After Russia’s central bank (CBR) raised its key interest rate to 4.5% on March 19, metals tycoon Oleg Deripaska called the move an “attack on Russians’ incomes and companies’ profits.”
Deripaska has long criticised the CBR’s conservative monetary policy. But there’s now another prominent detractor from the CBR’s rate hike decision. Economy Minister Maxim Reshetnikov, who has been tasked with tackling food price inflation, told journalists last week that he didn’t agree with the CBR’s policy choice. According to Reshetnikov, the CBR is trying to combat inflation, which rose to 5.8% in mid-March, using monetary tools, but Russia’s current inflation problem is not monetary. That is, prices are not rising because there’s too much money floating around in the economy. Rather, the inflation stems from external factors like the continued growth of global agricultural prices.
MinEk’s latest inflation bulletin claims that while annual food inflation grew from 7% in January to 7.7% in February, monetary inflation remains notably lower, rising from 4.1% to 5% in the same period (see chart below). Other tools are necessary to combat this type of non-monetary price growth, Reshetnikov explained.
In addition to disagreeing about the nature and method of combatting Russia’s current inflation, Reshetnikov also objected to the CBR’s concern that fiscal easing may lead to a rise in prices. According to the economy minister, the government is not planning any serious relaxation of budgetary policy. Expenditures will remain unchanged this year.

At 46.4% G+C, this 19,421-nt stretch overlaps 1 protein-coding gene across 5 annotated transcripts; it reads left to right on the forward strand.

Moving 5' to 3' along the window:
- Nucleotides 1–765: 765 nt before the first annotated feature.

Given these two areas of disagreement, Reshetnikov fears that the result of the CBR’s rate hike will simply be a dampening of Russia’s economic recovery. What policymakers need to focus on, he said, is translating Russians’ savings during the pandemic into economic growth. In 2020, savings increased by RUB5 trillion ($65.7bn). Reshetnikov wants to see these funds directed toward investments. But with higher interest rates, the cost of loans increases and the appetite for investment decreases accordingly.
Despite being the government’s point person for preventing the rise in essential food prices, Reshetnikov’s quibbles about the CBR’s conservative monetary policy are not surprising. Russia’s Economy Ministry is responsible for spurring economic growth, and thus it often favours more dovish monetary conditions. Reshetnikov’s predecessor Maxim Oreshkin was similarly outspoken about attributing Russia’s sluggish growth to CBR policy. It’s easy to blame someone else for not hitting your targets.
Regarding food prices, Reshetnikov has expanded the government’s arsenal for tamping down on inflation. In line with what BMB discussed last Thursday, the government has officially extended its price control agreements with sugar and sunflower oil producers. Price ceilings on sugar will stretch until June 1, and on sunflower oil until October 1.
Yet counter to the hopes of oil producers, the government said it may also have to impose export duties on sunflower oil starting September 1. A 30% duty on sunflower seed exports has been in place since January, which Reshetnikov announced will be extended indefinitely past its original end date of July 1. The head of Russia’s Fat and Oil Union suspects the government may raise the sunflower seed export duty to 50%. While the price controls are painful for producers, the export duties are “catastrophic,” he says.
This article originally appeared in FPRI's BMB Russia newsletter. Click here to learn more about BMB Russia and subscribe to the newsletter.